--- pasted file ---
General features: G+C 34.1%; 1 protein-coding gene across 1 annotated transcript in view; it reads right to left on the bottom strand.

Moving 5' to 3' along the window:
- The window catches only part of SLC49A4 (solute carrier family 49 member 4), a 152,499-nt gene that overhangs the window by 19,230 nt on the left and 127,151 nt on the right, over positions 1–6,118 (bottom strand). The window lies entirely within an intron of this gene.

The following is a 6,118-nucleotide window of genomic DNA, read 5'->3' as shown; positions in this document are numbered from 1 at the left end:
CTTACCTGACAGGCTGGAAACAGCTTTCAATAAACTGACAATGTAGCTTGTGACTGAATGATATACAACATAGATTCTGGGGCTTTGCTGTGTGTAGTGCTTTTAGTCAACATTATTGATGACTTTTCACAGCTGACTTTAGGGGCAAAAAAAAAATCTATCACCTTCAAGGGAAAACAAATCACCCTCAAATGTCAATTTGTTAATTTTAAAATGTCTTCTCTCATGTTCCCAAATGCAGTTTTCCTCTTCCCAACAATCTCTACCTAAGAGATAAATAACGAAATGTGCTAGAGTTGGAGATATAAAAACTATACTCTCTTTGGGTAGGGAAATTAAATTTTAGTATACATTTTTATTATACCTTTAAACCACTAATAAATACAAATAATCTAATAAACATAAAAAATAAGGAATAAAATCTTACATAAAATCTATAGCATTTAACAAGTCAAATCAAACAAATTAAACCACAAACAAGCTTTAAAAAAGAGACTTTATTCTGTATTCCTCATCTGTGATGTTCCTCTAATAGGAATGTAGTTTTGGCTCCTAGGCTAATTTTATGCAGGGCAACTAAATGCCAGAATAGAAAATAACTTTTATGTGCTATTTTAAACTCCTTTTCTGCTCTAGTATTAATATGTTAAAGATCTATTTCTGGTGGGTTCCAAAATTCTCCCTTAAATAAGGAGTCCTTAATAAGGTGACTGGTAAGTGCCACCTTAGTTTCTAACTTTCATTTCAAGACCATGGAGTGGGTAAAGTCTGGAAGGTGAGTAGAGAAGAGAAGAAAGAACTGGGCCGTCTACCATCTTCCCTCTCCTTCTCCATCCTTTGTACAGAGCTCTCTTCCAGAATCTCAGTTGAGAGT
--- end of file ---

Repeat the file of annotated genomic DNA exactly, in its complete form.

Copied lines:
General features: G+C 34.1%; 1 protein-coding gene across 1 annotated transcript in view; it reads right to left on the bottom strand.

Moving 5' to 3' along the window:
- The window catches only part of SLC49A4 (solute carrier family 49 member 4), a 152,499-nt gene that overhangs the window by 19,230 nt on the left and 127,151 nt on the right, over positions 1–6,118 (bottom strand). The window lies entirely within an intron of this gene.

The following is a 6,118-nucleotide window of genomic DNA, read 5'->3' as shown; positions in this document are numbered from 1 at the left end:
CTTACCTGACAGGCTGGAAACAGCTTTCAATAAACTGACAATGTAGCTTGTGACTGAATGATATACAACATAGATTCTGGGGCTTTGCTGTGTGTAGTGCTTTTAGTCAACATTATTGATGACTTTTCACAGCTGACTTTAGGGGCAAAAAAAAAATCTATCACCTTCAAGGGAAAACAAATCACCCTCAAATGTCAATTTGTTAATTTTAAAATGTCTTCTCTCATGTTCCCAAATGCAGTTTTCCTCTTCCCAACAATCTCTACCTAAGAGATAAATAACGAAATGTGCTAGAGTTGGAGATATAAAAACTATACTCTCTTTGGGTAGGGAAATTAAATTTTAGTATACATTTTTATTATACCTTTAAACCACTAATAAATACAAATAATCTAATAAACATAAAAAATAAGGAATAAAATCTTACATAAAATCTATAGCATTTAACAAGTCAAATCAAACAAATTAAACCACAAACAAGCTTTAAAAAAGAGACTTTATTCTGTATTCCTCATCTGTGATGTTCCTCTAATAGGAATGTAGTTTTGGCTCCTAGGCTAATTTTATGCAGGGCAACTAAATGCCAGAATAGAAAATAACTTTTATGTGCTATTTTAAACTCCTTTTCTGCTCTAGTATTAATATGTTAAAGATCTATTTCTGGTGGGTTCCAAAATTCTCCCTTAAATAAGGAGTCCTTAATAAGGTGACTGGTAAGTGCCACCTTAGTTTCTAACTTTCATTTCAAGACCATGGAGTGGGTAAAGTCTGGAAGGTGAGTAGAGAAGAGAAGAAAGAACTGGGCCGTCTACCATCTTCCCTCTCCTTCTCCATCCTTTGTACAGAGCTCTCTTCCAGAATCTCAGTTGAGAGT